Towering high above both these young people is the affluent white youth who inherits her parents’ educational advantages, graduates debt-free, and has the social capital that accrues over her formative years spent in a privileged community network. Her segment of society is pulling away from both low-income black and white communities.
Pfeffer’s analysis shows that “the probability of becoming part of the wealthiest 20 percent of Americans is seven times greater if your parents were also in the top 20 percent [of income earners] instead of the bottom.” And social mobility could decline further in the coming years. This is in part perhaps why Trump was able to win votes with his vision of restoring “greatness,” but such a restoration is a return to a fundamentally unfair social structure built on a zero-sum economy that has been cratering on itself for decades.
Such political polarization can poison democracy. As Princeton economist Angus Deaton contended, since economic elites are inclined to push policies that impoverish public social infrastructure and distribute wealth upward on the income scale (and into their pockets), the political system becomes increasingly undemocratic—and plutocracy becomes even more entrenched.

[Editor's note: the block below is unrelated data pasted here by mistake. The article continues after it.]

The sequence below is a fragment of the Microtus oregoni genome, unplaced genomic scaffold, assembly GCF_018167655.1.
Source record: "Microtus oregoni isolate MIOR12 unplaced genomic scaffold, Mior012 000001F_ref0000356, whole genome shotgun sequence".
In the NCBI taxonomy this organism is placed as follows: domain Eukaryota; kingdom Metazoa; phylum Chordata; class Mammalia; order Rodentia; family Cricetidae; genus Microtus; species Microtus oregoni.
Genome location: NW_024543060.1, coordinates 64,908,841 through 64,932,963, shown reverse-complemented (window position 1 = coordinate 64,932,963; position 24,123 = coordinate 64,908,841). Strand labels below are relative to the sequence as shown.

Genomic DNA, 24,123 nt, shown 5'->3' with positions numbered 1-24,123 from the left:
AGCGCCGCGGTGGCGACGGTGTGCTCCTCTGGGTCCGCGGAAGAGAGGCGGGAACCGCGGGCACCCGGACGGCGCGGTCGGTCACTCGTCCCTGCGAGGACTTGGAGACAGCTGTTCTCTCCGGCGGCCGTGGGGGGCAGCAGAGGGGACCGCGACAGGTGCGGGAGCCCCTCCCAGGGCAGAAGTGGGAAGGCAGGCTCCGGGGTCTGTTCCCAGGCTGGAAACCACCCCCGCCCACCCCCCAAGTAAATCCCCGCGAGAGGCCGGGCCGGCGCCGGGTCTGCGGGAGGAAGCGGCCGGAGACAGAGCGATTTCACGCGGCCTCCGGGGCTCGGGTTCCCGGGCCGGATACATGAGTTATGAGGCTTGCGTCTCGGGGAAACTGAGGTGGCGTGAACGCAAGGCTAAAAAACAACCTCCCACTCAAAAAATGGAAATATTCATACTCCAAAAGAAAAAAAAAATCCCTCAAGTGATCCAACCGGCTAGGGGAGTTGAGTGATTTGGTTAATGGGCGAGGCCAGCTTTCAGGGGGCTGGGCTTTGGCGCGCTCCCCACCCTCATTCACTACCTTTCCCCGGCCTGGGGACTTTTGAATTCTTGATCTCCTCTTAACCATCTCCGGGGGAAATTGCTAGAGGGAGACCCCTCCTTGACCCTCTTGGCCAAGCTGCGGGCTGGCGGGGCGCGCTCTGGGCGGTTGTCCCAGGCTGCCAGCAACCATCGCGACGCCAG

The 50-year trajectory of class polarization isn’t likely to end anytime soon. A political solution probably isn’t forthcoming under Trump’s impending reign of chaos. But for the rising generation, there may be some promise in the debate around rebuilding “infrastructure.” Rather than roads and bridges, however, a more radical approach would develop our social infrastructure. An emphasis on social programs that would directly benefit people’s lives could be a redistributive, comprehensive corrective for the wealth gap, and would carry real populist appeal.
“The one public infrastructure that I see as the most in need of public investment is education,” Pfeffer says, “and that is also because the private investment [has grown] more unequal, partly thanks to this growth in the wealth gap.”
In coming years, there will be a chance for a grassroots movement to emerge and press for a stronger public-education system as an intervention against further decline in the next generation—it could stop kids today from falling through the gaps that ensnared their parents.
Trump found support among people who supposedly lacked formal education. Yet they keenly understood how it felt to be cheated by the system. The blame for middle-class decline, however, which should be aimed at the top, was tragically misdirected at others on the bottom, whom Trump and right-wing media inaccurately portrayed as having an unfair advantage. Overall, a huge chunk of the country is sliding down; some have just been slipping a little faster in recent years. The more crowded it gets on the bottom rung, the harder it is to see those climbing at the top and leaving the rest of us behind.
Author: Michelle Chen